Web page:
BXmC at NYU SOE is truly experimental; it is the creative/research arm of the School of Engineering’s art and technology programs. BXmC works with the hard core of New York’s experimental multimedia scene: installation and performing artists, programmers and interaction designers and architects. BXmC develops new kinds of partnerships to create new applications of digital media technologies, including web, sound, film, 3-D, games and others.
NYU Tandon School of Engineering
Six MetroTech Center
Brooklyn, NY 11201
Tel: (646) 997-3231
Bachelor of Science
Master of Science
Integrated Digital Media
Requirements: 15 credits of DM courses, of which 6 are at the 3xxx level or above.
Science and Technology Studies
The minor in STS requires 16 credits consisting of:
- Core requirement: STS-UY 3004/W (4 credits).
- Elective requirement: Remaining credit requirements (12 credits) must be satisfied by courses chosen from the STS electives list.
Requirement 1 and one of the STS electives (requirement 2) must be taken at SOE; the remaining elective requirements may be met with transfer credits.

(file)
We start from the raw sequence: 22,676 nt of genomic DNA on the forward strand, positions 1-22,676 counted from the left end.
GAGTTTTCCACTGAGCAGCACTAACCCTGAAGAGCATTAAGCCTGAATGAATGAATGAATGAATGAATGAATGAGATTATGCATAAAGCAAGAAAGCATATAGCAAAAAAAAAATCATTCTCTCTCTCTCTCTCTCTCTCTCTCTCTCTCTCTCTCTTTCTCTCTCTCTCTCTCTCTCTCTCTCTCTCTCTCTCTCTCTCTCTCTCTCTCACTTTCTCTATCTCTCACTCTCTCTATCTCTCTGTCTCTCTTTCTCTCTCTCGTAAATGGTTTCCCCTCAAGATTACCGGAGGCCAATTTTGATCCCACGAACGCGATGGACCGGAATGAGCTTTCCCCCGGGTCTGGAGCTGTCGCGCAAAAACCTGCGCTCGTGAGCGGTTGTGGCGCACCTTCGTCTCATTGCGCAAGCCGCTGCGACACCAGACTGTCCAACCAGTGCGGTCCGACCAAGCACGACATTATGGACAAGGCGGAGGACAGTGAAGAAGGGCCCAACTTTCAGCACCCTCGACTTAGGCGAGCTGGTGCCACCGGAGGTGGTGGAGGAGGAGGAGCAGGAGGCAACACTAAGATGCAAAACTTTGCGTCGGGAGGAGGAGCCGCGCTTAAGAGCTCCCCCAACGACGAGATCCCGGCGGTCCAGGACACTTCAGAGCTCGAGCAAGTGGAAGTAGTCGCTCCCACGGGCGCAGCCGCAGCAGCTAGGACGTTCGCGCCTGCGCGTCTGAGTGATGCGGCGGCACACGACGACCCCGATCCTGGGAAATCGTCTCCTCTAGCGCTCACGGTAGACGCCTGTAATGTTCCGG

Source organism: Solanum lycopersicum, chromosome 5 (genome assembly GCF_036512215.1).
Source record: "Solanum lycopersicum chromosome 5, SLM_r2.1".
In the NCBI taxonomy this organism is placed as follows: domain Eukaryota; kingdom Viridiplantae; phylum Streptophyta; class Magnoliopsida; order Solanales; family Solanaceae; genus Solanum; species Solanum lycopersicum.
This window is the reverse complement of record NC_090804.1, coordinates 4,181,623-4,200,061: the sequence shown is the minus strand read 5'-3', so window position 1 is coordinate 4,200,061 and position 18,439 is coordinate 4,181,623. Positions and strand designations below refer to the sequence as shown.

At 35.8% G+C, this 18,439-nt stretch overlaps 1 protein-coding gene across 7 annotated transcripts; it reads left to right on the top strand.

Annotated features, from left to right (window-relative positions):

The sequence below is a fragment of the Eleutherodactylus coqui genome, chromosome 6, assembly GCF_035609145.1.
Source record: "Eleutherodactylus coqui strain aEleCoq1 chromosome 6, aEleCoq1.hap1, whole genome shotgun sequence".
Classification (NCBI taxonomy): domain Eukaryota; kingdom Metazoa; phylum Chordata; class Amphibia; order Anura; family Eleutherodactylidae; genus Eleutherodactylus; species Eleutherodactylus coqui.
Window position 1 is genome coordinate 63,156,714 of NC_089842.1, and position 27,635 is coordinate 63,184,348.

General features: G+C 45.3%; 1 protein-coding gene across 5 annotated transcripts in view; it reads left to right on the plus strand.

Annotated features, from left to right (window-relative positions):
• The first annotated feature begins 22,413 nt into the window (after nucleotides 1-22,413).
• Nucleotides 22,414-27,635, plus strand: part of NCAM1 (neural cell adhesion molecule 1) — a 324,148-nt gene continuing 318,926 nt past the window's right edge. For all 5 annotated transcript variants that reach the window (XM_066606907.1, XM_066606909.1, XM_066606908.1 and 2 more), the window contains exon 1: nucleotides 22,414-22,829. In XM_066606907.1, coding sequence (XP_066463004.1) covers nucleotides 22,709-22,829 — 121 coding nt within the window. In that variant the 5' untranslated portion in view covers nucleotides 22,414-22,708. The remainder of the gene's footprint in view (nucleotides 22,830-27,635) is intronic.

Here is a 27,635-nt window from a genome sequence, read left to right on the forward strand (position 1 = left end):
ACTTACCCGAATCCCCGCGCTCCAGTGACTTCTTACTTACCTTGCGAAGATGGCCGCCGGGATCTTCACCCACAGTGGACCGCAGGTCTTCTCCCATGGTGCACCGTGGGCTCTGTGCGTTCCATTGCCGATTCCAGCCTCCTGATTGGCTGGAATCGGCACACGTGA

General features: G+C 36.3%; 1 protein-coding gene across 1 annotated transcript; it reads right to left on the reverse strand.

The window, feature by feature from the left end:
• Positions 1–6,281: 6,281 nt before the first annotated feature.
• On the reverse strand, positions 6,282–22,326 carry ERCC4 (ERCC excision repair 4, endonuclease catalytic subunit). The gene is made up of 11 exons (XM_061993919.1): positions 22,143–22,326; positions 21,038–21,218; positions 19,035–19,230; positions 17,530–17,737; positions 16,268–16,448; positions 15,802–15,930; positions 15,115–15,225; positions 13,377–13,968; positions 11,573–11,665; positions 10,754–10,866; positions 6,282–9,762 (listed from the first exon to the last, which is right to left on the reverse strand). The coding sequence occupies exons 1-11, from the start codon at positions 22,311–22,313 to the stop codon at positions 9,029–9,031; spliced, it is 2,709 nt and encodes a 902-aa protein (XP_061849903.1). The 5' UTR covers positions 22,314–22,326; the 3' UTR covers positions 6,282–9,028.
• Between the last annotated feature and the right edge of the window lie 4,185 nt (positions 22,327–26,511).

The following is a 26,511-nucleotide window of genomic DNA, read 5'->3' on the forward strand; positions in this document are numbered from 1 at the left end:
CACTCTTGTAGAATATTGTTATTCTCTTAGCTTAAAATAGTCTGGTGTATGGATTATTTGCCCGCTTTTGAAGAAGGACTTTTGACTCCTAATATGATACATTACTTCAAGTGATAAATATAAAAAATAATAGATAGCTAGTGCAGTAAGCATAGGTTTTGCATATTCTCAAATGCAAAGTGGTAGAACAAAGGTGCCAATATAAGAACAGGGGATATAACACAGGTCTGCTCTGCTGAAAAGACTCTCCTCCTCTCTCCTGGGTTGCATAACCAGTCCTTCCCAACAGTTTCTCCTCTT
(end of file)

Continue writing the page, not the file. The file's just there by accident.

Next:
Sustainable Urban Environments
The minor in SUE requires 16 credits consisting of at least two courses from the SUE core and three courses from any of those offered in the concentration. The minor in SUE is open to all majors.
Kristen Day, Professor of Urban Planning and Department Head
PhD, University of Wisconsin, Milwaukee
Urban design and behavior; design of urban environments for equity, health and well-being
Jean Gallagher, Professor of English
PhD, City University of New York Graduate Center
Feminist theory, 19th- and 20th-century American literature, modern poetry
Sylvia Kasey Marks, Professor of English